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Preparing the Soil of Our Own Heart


In all three of the synoptic gospels we have the parable of the sower and the seed or what might be termed the parable of the four soils (Matthew 13:5-8; Mark 4:3-8; Luke 8:5-8). The Lord teaches that the primary work of the interadvent age will be the sowing of the Word of God. The understanding of God’s message and corresponding fruitfulness in the life of the hearers will depend upon the receptivity of their hearts.

This parable no doubt explains why a person can sit under the sound teaching of God’s Word and not bear the desired fruit from this ministry. Likewise, it places the blame not on the sower or teacher of the Word but on the heart of the hearer. In fact, the sower of the good seed in the parable of the wheat and the tares is identified as Christ (Matthew 13:37). However, as God’s fellow-workers (1 Corinthians 3:9) do we play any role in not only preparing the way we sow the seed, but also preparing the soil? Certainly our greatest responsibility is in trusting God to prepare the soil of our own hearts. If God’s messenger refuses to give the truth he delivers an opportunity to bear its fruit in his life, the enemies of God use this deliberate inconsistency as an occasion to blaspheme God’s name (cf. Romans 2:17-24).

In studying the three accounts of this parable we are able to discern the key ingredients to the “good and honest heart” (Luke 8:15). The key to discerning these ingredients is noting the obstacles to fruitfulness that the parable presents. The first obstacle is Satan who is pictured as taking away the Word from one’s heart. The “good and honest heart” which “bears fruit with perseverance” (Luke 8:15) is one that daily lives in light of his authority over Satan. This is the prayer of Paul that all believers would know this in their daily experience (Ephesians 1:19-23). A second obstacle is tribulation and persecution that comes to one because of one’s identification with the Word. The good and honest heart is one that has learned to look at trials from a different perspective. A renewed mind rejoices at the benefits that come to one from a sovereign and good God through trials (Romans 5:2; 2 Corinthians 12:10; James 1:2) and the privilege of being identified with Christ’s sufferings (Philippians 3:10). A third obstacle is worry or the concerns of this world. While our Lord taught that worry and/or anxiety can accomplish nothing positive (Matthew 6:27), it certainly can have a destructive influence by choking God’s Word from bearing fruit. A good and honest heart has learned how to unburden his heart and appropriate Jesus’ rest for the soul (Philippians 4:6; 1 Peter 5:7; Matthew 11:29).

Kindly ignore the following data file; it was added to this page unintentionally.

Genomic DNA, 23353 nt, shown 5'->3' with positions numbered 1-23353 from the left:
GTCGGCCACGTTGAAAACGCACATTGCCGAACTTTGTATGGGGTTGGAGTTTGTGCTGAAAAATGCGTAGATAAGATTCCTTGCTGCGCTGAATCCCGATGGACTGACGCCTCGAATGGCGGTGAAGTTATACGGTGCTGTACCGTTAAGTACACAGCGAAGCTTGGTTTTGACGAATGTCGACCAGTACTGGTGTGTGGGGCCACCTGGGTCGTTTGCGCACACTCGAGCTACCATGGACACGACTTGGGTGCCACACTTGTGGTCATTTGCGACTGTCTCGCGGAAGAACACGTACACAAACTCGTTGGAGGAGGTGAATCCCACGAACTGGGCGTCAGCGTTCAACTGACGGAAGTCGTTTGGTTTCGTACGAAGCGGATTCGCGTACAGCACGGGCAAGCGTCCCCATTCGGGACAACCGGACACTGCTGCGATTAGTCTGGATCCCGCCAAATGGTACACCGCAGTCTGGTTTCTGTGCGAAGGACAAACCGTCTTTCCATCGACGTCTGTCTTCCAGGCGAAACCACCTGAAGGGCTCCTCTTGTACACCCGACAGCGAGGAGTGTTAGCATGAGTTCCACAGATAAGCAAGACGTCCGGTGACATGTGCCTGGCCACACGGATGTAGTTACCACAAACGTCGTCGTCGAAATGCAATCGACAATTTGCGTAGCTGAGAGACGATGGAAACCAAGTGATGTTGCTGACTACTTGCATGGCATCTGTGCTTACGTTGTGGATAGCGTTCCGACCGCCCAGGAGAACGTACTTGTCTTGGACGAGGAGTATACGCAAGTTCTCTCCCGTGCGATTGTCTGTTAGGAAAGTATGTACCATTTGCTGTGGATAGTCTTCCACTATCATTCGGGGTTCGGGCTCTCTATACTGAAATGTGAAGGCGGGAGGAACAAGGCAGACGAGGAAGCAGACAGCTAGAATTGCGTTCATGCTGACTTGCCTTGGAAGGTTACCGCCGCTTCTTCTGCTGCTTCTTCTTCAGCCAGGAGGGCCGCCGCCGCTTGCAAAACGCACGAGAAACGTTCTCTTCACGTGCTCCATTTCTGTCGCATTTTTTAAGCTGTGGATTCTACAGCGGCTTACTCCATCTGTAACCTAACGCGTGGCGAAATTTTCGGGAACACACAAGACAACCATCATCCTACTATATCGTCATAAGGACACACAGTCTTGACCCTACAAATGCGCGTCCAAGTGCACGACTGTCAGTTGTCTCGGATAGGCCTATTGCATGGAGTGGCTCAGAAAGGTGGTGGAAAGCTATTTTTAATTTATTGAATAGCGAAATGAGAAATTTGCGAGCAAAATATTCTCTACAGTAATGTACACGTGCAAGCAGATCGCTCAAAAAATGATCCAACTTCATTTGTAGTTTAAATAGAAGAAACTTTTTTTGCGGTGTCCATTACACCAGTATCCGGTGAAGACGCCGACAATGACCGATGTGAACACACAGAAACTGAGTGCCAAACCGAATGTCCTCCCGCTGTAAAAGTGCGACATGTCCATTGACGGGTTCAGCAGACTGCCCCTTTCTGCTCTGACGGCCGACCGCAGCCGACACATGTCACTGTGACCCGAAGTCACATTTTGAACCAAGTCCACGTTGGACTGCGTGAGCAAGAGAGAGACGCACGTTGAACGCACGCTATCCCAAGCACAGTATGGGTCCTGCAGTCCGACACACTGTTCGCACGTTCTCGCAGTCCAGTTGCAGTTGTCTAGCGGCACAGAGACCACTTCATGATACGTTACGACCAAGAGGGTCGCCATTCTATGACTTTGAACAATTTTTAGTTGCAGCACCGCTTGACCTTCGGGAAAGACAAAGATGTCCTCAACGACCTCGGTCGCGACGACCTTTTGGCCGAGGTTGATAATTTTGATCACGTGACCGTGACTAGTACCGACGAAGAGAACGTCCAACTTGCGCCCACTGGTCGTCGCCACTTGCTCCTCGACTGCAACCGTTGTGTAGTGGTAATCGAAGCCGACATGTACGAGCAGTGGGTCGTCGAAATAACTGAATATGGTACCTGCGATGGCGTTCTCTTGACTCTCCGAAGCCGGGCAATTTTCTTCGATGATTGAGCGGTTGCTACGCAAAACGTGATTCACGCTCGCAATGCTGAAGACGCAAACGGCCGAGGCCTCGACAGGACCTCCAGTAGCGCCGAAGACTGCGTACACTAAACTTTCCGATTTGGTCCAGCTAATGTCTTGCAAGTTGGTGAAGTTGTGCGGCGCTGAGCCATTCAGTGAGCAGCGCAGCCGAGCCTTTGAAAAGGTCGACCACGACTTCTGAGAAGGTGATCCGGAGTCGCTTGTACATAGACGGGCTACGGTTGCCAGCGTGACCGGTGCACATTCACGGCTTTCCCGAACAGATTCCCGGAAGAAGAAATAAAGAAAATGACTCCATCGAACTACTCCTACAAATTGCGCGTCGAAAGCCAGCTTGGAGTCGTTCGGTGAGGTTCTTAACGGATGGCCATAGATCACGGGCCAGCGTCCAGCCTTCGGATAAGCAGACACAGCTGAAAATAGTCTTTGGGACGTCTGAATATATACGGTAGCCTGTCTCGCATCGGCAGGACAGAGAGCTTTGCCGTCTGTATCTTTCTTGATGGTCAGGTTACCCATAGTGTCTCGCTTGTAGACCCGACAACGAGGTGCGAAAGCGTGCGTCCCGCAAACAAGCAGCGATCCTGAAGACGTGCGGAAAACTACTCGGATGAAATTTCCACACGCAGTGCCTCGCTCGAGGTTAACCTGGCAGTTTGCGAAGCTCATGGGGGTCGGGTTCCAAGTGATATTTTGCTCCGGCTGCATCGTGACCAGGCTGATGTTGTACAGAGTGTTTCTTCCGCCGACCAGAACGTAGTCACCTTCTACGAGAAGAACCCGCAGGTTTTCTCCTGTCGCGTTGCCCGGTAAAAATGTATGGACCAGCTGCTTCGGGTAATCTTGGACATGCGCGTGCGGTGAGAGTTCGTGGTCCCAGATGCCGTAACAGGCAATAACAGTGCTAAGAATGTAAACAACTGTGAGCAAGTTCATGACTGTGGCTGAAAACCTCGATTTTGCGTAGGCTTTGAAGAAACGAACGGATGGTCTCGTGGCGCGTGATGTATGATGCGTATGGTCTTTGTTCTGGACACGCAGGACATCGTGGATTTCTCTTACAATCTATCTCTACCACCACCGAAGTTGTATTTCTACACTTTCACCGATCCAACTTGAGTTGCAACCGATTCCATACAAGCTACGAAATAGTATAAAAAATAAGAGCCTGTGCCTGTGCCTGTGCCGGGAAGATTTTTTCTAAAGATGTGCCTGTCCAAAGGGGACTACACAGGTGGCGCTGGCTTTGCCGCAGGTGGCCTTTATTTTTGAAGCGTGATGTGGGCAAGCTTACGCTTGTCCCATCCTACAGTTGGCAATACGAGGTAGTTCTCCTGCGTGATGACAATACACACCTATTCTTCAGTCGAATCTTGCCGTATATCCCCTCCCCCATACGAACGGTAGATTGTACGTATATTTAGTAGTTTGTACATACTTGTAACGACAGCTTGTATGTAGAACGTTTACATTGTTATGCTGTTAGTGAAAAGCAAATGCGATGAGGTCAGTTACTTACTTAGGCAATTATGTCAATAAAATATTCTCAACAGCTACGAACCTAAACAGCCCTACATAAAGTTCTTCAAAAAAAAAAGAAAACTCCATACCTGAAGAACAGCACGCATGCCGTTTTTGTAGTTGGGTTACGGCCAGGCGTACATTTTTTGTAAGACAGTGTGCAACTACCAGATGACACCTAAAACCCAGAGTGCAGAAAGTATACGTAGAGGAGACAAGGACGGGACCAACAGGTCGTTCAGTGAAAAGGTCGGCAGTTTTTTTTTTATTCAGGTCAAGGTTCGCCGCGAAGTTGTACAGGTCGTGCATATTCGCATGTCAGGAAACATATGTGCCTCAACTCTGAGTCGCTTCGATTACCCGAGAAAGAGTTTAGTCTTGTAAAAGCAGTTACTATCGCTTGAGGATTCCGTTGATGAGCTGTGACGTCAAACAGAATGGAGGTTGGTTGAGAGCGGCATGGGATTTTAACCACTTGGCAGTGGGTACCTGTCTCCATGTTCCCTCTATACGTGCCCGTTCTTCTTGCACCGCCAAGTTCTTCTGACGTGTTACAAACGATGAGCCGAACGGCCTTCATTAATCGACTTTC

A fourth obstacle is called by Matthew the deceitfulness of riches (13:22). Luke refers to it as the pleasures of this life (8:14), and Mark adds “the desire for other things” (4:19). The good and honest heart is one that is not mastered by his desires but has learned the power of the cross to allow the Spirit of God to control and channel his desires and drives into obedience to a good, generous and holy God (Romans 6:11-14). It was Robert Murray McCheyne who said to pastors, “If Satan can make you a covetous minister, a lover of praise, of pleasure, of good eating, he has ruined your ministry.”

Our greatest responsibility in teaching God’s Word is no doubt preparing the soil of our own heart. God desires that we be fruitful (John 15:7) and will even lovingly discipline us to achieve it (Hebrews 12:11). The truth that we study and share is to bring us into a greater trust and submission to God that His Spirit can most freely work in us to produce His fruit (Galatians 5:22-23). We have an adversary (Ephesians 6:10-12) but also a God who is for us (Romans 8:31).

While much more could be said about other Scriptural insights to overcome these various obstacles of fruit-bearing presented in this parable, it is at least helpful to know some of the schemes of the adversary in attempting to choke God’s Word in our lives. We should expect the temptations to fear trials and to be intimidated by persecution, to let worry fill our hearts, and to let lusts and drives encourage us to submit to their control. However, one motivation for rejecting these temptations is the knowledge that they leave no room for the Word of God to have its freest course in our lives in bearing fruit that glorifies our God. As we prepare messages in this manner we are in tune with the Apostle who wrote, “We speak, no as pleasing man, but God who examines our hearts” (1 Thessalonians 2:4).